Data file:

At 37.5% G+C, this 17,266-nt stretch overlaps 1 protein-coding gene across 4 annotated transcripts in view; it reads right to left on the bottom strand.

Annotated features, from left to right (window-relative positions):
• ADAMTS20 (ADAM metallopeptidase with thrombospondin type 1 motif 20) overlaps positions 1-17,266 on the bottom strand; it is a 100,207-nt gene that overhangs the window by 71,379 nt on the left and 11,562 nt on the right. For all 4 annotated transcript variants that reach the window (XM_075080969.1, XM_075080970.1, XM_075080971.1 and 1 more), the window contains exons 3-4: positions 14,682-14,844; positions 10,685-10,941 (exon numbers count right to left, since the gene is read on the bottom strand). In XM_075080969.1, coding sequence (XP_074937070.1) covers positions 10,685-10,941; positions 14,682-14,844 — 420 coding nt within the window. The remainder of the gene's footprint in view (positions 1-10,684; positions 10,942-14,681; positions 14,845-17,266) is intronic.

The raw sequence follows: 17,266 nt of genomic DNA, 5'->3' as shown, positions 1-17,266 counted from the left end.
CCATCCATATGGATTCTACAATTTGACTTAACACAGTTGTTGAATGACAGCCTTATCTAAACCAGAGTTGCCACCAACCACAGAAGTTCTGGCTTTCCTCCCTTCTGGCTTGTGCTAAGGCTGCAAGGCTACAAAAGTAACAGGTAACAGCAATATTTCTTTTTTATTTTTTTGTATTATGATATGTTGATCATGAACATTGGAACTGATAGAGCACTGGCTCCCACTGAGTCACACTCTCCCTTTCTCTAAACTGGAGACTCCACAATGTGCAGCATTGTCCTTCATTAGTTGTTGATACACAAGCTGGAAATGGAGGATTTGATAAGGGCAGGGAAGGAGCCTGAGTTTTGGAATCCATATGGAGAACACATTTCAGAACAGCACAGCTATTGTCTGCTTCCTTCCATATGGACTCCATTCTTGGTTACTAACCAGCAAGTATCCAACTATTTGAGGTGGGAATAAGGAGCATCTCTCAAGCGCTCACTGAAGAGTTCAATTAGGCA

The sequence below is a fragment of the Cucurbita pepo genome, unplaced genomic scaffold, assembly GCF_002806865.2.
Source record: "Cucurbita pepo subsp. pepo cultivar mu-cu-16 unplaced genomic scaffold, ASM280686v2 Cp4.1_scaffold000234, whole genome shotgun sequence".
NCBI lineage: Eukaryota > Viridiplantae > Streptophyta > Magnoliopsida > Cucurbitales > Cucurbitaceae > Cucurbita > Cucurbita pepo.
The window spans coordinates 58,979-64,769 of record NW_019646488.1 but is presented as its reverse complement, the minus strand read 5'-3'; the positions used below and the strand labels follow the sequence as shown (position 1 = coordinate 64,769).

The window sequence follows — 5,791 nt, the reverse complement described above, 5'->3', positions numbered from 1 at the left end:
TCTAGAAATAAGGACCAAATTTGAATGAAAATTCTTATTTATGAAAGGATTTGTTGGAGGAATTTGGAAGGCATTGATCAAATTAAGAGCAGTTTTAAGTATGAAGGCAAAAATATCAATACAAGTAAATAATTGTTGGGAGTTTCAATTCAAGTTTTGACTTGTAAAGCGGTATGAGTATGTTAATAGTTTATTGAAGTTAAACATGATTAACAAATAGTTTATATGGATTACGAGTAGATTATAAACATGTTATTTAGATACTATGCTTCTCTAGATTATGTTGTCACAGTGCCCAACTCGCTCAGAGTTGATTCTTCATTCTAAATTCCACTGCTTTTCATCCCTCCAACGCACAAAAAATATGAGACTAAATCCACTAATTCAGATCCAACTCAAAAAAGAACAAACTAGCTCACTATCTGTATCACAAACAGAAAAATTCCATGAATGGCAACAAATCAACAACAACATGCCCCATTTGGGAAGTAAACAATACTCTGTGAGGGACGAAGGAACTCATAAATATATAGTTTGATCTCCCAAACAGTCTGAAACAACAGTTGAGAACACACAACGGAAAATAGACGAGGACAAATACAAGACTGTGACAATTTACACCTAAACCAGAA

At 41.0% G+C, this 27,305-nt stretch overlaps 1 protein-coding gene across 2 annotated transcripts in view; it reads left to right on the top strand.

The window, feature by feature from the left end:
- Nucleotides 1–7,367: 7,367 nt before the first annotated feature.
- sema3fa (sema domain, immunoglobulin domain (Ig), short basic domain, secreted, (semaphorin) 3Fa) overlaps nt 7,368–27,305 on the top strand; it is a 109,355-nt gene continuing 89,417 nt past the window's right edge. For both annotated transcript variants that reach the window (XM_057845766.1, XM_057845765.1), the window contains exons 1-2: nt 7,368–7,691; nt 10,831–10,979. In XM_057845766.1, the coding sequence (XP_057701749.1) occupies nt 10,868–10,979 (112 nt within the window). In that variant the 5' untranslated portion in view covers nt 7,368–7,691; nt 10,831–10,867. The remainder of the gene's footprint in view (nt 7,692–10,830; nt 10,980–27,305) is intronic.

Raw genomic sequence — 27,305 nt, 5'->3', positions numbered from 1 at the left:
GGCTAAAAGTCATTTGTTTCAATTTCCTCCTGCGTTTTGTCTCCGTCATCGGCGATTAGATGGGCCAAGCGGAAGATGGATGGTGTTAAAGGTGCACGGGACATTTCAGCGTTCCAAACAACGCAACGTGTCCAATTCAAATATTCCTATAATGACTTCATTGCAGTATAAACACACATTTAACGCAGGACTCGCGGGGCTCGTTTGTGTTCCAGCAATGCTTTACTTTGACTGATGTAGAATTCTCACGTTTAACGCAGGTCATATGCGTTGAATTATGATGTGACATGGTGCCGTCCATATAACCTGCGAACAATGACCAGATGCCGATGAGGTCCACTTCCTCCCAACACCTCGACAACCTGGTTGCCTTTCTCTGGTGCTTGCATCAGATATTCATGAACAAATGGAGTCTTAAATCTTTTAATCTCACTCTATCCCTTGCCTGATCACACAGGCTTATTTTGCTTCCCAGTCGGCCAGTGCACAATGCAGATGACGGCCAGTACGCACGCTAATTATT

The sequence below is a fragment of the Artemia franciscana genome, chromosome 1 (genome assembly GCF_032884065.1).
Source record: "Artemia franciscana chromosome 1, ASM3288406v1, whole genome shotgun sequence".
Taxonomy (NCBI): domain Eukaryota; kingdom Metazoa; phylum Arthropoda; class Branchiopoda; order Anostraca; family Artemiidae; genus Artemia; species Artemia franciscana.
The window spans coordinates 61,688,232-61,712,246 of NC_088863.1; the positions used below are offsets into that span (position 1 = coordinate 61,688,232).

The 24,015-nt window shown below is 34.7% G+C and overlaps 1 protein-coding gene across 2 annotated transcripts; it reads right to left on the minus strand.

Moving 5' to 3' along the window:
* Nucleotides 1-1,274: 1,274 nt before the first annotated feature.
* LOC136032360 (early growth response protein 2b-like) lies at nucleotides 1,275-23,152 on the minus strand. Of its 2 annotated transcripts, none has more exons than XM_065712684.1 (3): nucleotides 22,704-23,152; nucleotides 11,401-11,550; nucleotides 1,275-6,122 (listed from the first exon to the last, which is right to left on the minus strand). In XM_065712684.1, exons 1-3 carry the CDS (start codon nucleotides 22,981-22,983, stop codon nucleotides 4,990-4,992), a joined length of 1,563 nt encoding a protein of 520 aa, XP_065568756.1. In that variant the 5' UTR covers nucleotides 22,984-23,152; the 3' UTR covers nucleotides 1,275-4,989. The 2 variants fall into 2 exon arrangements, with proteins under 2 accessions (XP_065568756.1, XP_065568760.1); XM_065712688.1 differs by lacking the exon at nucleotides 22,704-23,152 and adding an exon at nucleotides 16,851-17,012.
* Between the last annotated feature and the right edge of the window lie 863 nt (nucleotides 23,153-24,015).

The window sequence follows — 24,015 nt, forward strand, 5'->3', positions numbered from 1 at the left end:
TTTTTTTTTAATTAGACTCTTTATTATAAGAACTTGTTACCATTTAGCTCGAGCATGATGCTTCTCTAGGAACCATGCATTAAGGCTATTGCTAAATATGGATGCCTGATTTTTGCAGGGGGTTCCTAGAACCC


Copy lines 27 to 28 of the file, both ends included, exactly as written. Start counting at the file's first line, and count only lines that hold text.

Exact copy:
The window sequence follows — 24,015 nt, forward strand, 5'->3', positions numbered from 1 at the left end:
TTTTTTTTTAATTAGACTCTTTATTATAAGAACTTGTTACCATTTAGCTCGAGCATGATGCTTCTCTAGGAACCATGCATTAAGGCTATTGCTAAATATGGATGCCTGATTTTTGCAGGGGGTTCCTAGAACCC